Public Service
Return to Lessons Learned
Pat spent most of her adulthood and professional career as a manager in public and community service. She was fortunate also to attend Harvard's JFK School of Government's summer program for Senior Executives in State and Local Government. Here are some of the lessons she learned.
Ask Yourself Remember
  • What is the problem? What are the bad outcomes?
  • Is this a problem that needs my attention right now?
  • Have I properly analyzed the problem?
  • What are the issues and questions relating to this problem?
  • What type of problem is this?
    • Type A - problem is clear and answer clear: Then the Leader does the work.
    • Type B - problem is clear but answer is unclear: Then the Leader and the Group work out the answer together.
    • Type C - problem is unclear and answer unknown: Then the Group has to do the work, and the Leader only facilitates.
  • Who are the protagonists and stakeholders?
  • What are their stakes?
  • What are their objectives? (Try to get some verification so you aren't "making it up")
  • What is my role in this situation?
  • What are my stakes in this situation?
  • What is my most important objective?
  • Have I identified all the stakeholders, including the customers ?
  • Try to find the Third Win (a solution in which the most affected stakeholders win--not necessarily or only me or my "opponents".)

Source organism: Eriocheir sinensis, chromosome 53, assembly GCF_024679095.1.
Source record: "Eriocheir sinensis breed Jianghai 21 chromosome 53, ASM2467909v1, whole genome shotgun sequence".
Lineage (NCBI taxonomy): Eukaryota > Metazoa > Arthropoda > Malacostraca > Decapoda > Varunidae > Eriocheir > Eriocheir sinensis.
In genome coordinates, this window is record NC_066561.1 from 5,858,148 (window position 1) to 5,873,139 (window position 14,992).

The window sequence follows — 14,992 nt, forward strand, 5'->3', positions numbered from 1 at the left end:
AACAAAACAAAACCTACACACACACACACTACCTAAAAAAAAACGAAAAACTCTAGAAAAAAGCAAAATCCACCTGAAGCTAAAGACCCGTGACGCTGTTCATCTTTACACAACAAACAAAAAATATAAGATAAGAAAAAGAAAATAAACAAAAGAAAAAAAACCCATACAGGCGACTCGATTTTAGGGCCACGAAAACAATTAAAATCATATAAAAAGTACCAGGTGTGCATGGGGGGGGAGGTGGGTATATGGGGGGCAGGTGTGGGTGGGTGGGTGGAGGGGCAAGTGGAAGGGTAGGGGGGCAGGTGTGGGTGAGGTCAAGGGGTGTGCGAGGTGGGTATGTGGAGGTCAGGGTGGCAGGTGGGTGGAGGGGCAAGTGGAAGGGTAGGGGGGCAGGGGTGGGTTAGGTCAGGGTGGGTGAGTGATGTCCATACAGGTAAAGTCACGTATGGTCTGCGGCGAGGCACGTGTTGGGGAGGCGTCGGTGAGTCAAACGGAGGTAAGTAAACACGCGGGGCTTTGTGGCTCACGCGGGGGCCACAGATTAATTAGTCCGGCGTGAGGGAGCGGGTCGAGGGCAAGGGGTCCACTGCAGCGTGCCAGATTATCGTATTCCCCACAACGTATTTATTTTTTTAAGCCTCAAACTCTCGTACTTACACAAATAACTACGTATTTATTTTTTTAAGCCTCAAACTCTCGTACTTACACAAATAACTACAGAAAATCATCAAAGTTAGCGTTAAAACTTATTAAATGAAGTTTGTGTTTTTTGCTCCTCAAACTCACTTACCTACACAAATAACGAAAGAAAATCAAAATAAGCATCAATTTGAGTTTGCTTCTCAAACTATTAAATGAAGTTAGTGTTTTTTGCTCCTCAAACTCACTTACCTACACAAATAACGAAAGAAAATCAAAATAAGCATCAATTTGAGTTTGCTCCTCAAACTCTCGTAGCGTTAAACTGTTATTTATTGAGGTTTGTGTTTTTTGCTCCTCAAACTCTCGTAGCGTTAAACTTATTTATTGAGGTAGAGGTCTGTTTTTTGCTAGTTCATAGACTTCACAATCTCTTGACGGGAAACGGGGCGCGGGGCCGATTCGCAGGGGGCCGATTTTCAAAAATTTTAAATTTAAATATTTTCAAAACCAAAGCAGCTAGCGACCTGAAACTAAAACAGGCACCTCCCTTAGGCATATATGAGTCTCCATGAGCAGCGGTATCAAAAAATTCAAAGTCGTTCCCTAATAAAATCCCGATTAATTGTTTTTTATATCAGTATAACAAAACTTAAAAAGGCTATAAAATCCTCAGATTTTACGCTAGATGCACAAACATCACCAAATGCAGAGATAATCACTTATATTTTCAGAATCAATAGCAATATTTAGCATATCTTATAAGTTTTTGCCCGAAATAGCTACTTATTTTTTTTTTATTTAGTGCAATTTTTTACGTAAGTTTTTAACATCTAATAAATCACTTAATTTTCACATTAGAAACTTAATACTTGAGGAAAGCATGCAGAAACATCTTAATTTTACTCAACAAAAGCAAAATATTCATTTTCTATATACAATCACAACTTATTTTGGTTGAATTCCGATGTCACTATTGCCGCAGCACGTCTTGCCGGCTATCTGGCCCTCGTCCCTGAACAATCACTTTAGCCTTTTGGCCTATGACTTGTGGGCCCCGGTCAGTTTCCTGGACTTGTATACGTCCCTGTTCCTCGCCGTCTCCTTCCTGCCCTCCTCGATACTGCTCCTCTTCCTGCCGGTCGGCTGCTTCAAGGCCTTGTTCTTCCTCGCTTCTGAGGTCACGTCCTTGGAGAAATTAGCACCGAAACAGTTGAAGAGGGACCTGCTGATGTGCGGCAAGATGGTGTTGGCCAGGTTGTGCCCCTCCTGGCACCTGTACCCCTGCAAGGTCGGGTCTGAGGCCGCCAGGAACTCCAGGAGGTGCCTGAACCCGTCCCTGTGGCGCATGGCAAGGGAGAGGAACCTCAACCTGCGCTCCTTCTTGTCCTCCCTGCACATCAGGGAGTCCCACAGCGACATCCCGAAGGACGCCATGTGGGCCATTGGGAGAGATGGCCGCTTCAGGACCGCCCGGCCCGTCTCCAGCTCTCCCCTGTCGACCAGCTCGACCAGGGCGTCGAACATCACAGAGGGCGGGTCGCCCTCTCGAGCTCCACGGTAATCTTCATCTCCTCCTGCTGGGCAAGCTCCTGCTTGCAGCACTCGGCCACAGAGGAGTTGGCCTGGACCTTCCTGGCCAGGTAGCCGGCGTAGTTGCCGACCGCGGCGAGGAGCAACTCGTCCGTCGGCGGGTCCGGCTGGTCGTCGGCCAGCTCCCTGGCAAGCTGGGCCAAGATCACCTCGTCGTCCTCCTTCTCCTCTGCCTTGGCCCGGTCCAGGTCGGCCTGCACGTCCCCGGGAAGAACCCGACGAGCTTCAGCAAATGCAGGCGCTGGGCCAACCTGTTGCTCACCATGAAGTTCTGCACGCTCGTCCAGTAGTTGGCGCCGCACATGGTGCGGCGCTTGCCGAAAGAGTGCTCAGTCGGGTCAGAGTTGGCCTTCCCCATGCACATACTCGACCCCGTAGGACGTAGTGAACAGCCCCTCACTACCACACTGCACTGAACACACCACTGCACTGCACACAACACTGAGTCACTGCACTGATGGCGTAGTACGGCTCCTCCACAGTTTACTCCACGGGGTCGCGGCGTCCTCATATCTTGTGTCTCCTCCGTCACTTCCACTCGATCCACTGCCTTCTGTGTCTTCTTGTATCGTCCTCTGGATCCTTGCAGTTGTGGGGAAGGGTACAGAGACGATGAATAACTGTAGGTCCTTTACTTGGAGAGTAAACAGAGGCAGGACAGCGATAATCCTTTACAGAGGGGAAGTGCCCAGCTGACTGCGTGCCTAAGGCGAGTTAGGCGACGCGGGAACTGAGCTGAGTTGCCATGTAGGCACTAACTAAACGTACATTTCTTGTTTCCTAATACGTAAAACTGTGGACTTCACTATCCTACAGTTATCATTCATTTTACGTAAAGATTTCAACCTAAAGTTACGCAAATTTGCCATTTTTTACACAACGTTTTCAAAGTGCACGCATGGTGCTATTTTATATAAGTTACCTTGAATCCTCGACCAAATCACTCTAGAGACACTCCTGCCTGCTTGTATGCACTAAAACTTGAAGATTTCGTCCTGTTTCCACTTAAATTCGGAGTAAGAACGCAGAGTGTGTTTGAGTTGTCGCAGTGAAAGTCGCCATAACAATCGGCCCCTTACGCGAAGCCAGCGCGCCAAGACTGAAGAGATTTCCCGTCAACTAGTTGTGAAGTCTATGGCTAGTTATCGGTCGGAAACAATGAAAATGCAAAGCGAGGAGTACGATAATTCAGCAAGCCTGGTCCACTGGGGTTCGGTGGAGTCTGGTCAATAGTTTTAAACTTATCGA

• What are my responsibilities to those "up the line" ?
  • What are the products of my work?
  • What tools are available?
  • How can I improve quality for free?
  • What are all the alternative strategies?
  • What could be the unintended consequencies of following each of these strategies?
  • How will each strategy lower or raise the stakes--for me, the other protagonists, and the stakeholders?
  • Can I draw a decision tree showing decision points, with chance events or competitors moves, and the probabilities of each?
  • Is this the last clear chance to change directions?
  • What are the key assupmtions?
  • What are the unstated assumptions?
  • Can the unstated assumptions be discarded?
  • How are my biases affecting the way I analyze this situation?
  • What are my criteria for evaluating options?
  • Are they really relevant?
  • Have I done all my homework?
  • How good is my data?
  • What values are at stake?
  • Is the symbolism in this situation more important than the facts?
  • What is the source of the values applying in this situation?